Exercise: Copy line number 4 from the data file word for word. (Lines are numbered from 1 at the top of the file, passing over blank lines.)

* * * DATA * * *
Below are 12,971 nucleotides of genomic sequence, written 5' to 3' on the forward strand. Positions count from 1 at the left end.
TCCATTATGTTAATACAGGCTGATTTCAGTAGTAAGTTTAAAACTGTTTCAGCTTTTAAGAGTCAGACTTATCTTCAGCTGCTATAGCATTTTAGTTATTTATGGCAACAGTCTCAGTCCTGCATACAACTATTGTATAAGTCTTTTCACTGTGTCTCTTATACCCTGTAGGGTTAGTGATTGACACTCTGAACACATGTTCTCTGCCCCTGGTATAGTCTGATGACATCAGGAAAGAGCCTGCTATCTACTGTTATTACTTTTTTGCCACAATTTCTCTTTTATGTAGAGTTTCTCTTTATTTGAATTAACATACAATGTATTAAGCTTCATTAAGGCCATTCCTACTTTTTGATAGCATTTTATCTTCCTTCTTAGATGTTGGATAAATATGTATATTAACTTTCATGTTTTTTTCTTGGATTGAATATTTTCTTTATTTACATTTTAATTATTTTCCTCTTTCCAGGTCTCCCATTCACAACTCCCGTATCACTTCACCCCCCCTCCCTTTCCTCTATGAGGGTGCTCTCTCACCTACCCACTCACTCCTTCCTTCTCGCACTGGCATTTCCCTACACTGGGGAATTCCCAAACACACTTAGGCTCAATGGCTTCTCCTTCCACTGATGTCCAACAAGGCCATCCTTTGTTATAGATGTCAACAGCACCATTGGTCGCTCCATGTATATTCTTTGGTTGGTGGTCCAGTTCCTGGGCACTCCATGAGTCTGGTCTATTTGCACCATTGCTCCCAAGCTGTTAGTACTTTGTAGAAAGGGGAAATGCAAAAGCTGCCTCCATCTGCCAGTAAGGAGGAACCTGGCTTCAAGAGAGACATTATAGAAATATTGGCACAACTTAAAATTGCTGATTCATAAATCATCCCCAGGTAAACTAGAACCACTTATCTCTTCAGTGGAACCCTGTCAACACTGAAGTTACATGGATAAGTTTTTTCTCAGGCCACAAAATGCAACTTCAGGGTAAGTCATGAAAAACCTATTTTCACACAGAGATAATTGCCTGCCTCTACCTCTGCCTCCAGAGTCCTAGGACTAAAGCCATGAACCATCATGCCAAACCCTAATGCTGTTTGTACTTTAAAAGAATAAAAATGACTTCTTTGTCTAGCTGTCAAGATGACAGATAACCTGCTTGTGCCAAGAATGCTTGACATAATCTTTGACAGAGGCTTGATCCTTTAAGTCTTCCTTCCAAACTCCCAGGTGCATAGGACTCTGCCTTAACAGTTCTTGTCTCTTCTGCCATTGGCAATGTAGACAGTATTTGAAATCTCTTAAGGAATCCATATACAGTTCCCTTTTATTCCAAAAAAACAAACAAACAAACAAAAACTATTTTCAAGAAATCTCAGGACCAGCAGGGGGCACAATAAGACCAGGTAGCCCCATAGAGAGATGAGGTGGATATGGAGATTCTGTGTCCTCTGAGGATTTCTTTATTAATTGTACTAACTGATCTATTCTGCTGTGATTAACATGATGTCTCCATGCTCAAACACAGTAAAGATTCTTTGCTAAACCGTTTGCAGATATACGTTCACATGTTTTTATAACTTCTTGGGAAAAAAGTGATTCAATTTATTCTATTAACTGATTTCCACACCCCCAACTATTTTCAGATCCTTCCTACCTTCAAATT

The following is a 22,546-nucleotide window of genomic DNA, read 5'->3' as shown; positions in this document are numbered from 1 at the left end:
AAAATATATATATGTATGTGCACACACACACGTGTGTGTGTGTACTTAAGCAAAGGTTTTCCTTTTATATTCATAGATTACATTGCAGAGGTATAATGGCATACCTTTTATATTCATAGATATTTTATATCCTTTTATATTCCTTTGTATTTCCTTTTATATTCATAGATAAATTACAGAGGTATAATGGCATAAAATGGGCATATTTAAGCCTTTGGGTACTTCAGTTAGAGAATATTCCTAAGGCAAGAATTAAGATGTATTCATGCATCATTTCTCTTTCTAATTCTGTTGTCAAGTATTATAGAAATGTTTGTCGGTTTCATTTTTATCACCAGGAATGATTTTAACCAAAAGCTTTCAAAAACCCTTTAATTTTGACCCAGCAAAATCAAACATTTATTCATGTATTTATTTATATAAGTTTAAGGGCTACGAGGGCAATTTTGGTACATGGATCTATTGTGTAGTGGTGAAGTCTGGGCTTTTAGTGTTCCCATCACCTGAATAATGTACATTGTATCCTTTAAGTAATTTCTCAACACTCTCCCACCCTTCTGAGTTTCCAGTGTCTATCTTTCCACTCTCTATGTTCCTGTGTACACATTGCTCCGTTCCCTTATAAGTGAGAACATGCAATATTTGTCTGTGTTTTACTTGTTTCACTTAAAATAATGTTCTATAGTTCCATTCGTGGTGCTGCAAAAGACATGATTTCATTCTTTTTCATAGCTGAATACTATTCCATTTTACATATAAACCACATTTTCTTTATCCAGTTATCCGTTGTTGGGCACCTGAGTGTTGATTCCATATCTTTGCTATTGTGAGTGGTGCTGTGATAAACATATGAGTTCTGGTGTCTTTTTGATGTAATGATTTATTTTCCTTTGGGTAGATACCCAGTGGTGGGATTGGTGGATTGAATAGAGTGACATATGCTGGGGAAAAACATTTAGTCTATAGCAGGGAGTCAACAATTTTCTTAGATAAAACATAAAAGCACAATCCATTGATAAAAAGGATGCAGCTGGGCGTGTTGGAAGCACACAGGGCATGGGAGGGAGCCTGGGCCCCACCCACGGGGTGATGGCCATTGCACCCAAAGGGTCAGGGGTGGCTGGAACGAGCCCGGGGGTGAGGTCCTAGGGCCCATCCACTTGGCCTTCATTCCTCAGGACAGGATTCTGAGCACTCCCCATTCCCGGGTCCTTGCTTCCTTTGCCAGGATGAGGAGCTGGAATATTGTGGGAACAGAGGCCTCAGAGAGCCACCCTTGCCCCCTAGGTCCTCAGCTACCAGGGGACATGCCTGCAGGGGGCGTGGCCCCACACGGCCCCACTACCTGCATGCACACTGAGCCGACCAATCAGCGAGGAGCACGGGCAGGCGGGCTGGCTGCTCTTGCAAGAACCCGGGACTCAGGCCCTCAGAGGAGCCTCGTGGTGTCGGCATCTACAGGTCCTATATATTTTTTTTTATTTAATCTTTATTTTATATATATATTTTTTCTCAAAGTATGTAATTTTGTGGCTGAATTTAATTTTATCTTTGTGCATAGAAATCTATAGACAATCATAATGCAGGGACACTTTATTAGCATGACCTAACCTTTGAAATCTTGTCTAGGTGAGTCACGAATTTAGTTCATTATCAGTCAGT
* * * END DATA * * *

AAAATATATATATGTATGTGCACACACACACGTGTGTGTGTGTACTTAAGCAAAGGTTTTCCTTTTATATTCATAGATTACATTGCAGAGGTATAATGGCATACCTTTTATATTCATAGATATTTTATATCCTTTTATATTCCTTTGTATTTCCTTTTATATTCATAGATAAATTACAGAGGTATAATGGCATAAAATGGGCATATTTAAGCCTTTGGGTACTTCAGTTAGAGAATATTCCTAAGGCAAGAATTAAGATGTATTCATGCATCATTTCTCTTTCTAATTCTGTTGTCAAGTATTATAGAAATGTTTGTCGGTTTCATTTTTATCACCAGGAATGATTTTAACCAAAAGCTTTCAAAAACCCTTTAATTTTGACCCAGCAAAATCAAACATTTATTCATGTATTTATTTATATAAGTTTAAGGGCTACGAGGGCAATTTTGGTACATGGATCTATTGTGTAGTGGTGAAGTCTGGGCTTTTAGTGTTCCCATCACCTGAATAATGTACATTGTATCCTTTAAGTAATTTCTCAACACTCTCCCACCCTTCTGAGTTTCCAGTGTCTATCTTTCCACTCTCTATGTTCCTGTGTACACATTGCTCCGTTCCCTTATAAGTGAGAACATGCAATATTTGTCTGTGTTTTACTTGTTTCACTTAAAATAATGTTCTATAGTTCCATTCGTGGTGCTGCAAAAGACATGATTTCATTCTTTTTCATAGCTGAATACTATTCCATTTTACATATAAACCACATTTTCTTTATCCAGTTATCCGTTGTTGGGCACCTGAGTGTTGATTCCATATCTTTGCTATTGTGAGTGGTGCTGTGATAAACATATGAGTTCTGGTGTCTTTTTGATGTAATGATTTATTTTCCTTTGGGTAGATACCCAGTGGTGGGATTGGTGGATTGAATAGAGTGACATATGCTGGGGAAAAACATTTAGTCTATAGCAGGGAGTCAACAATTTTCTTAGATAAAACATAAAAGCACAATCCATTGATAAAAAGGATGCAGCTGGGCGTGTTGGAAGCACACAGGGCATGGGAGGGAGCCTGGGCCCCACCCACGGGGTGATGGCCATTGCACCCAAAGGGTCAGGGGTGGCTGGAACGAGCCCGGGGGTGAGGTCCTAGGGCCCATCCACTTGGCCTTCATTCCTCAGGACAGGATTCTGAGCACTCCCCATTCCCGGGTCCTTGCTTCCTTTGCCAGGATGAGGAGCTGGAATATTGTGGGAACAGAGGCCTCAGAGAGCCACCCTTGCCCCCTAGGTCCTCAGCTACCAGGGGACATGCCTGCAGGGGGCGTGGCCCCACACGGCCCCACTACCTGCATGCACACTGAGCCGACCAATCAGCGAGGAGCACGGGCAGGCGGGCTGGCTGCTCTTGCAAGAACCCGGGACTCAGGCCCTCAGAGGAGCCTCGTGGTGTCGGCATCTACAGGTCCTATATATTTTTTTTTATTTAATCTTTATTTTATATATATATTTTTTCTCAAAGTATGTAATTTTGTGGCTGAATTTAATTTTATCTTTGTGCATAGAAATCTATAGACAATCATAATGCAGGGACACTTTATTAGCATGACCTAACCTTTGAAATCTTGTCTAGGTGAGTCACGAATTTAGTTCATTATCAGTCAGT